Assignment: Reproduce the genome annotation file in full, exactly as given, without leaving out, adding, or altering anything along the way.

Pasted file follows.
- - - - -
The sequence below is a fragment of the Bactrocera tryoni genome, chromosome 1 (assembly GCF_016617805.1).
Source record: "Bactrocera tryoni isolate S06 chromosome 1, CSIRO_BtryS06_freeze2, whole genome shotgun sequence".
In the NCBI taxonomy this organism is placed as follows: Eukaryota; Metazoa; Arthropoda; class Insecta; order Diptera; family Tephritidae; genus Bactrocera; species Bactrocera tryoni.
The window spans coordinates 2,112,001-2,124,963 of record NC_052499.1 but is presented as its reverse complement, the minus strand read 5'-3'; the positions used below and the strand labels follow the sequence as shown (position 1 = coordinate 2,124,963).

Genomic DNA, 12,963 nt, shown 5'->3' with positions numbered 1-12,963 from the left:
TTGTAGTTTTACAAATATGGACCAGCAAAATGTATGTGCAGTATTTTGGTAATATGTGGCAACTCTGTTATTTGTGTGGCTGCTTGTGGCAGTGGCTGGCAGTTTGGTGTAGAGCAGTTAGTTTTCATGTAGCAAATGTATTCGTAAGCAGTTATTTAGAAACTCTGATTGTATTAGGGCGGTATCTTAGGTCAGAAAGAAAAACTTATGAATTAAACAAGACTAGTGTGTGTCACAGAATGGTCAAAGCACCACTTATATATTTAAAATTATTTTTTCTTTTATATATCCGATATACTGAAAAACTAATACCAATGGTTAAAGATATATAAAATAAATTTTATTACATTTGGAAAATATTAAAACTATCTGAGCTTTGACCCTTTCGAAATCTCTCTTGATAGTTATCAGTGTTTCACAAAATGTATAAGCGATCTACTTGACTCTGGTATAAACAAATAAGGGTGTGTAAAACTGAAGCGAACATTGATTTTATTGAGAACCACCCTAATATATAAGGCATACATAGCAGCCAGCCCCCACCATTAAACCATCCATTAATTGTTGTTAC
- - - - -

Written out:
The sequence below is a fragment of the Bactrocera tryoni genome, chromosome 1 (assembly GCF_016617805.1).
Source record: "Bactrocera tryoni isolate S06 chromosome 1, CSIRO_BtryS06_freeze2, whole genome shotgun sequence".
In the NCBI taxonomy this organism is placed as follows: Eukaryota; Metazoa; Arthropoda; class Insecta; order Diptera; family Tephritidae; genus Bactrocera; species Bactrocera tryoni.
The window spans coordinates 2,112,001-2,124,963 of record NC_052499.1 but is presented as its reverse complement, the minus strand read 5'-3'; the positions used below and the strand labels follow the sequence as shown (position 1 = coordinate 2,124,963).

Genomic DNA, 12,963 nt, shown 5'->3' with positions numbered 1-12,963 from the left:
TTGTAGTTTTACAAATATGGACCAGCAAAATGTATGTGCAGTATTTTGGTAATATGTGGCAACTCTGTTATTTGTGTGGCTGCTTGTGGCAGTGGCTGGCAGTTTGGTGTAGAGCAGTTAGTTTTCATGTAGCAAATGTATTCGTAAGCAGTTATTTAGAAACTCTGATTGTATTAGGGCGGTATCTTAGGTCAGAAAGAAAAACTTATGAATTAAACAAGACTAGTGTGTGTCACAGAATGGTCAAAGCACCACTTATATATTTAAAATTATTTTTTCTTTTATATATCCGATATACTGAAAAACTAATACCAATGGTTAAAGATATATAAAATAAATTTTATTACATTTGGAAAATATTAAAACTATCTGAGCTTTGACCCTTTCGAAATCTCTCTTGATAGTTATCAGTGTTTCACAAAATGTATAAGCGATCTACTTGACTCTGGTATAAACAAATAAGGGTGTGTAAAACTGAAGCGAACATTGATTTTATTGAGAACCACCCTAATATATAAGGCATACATAGCAGCCAGCCCCCACCATTAAACCATCCATTAATTGTTGTTAC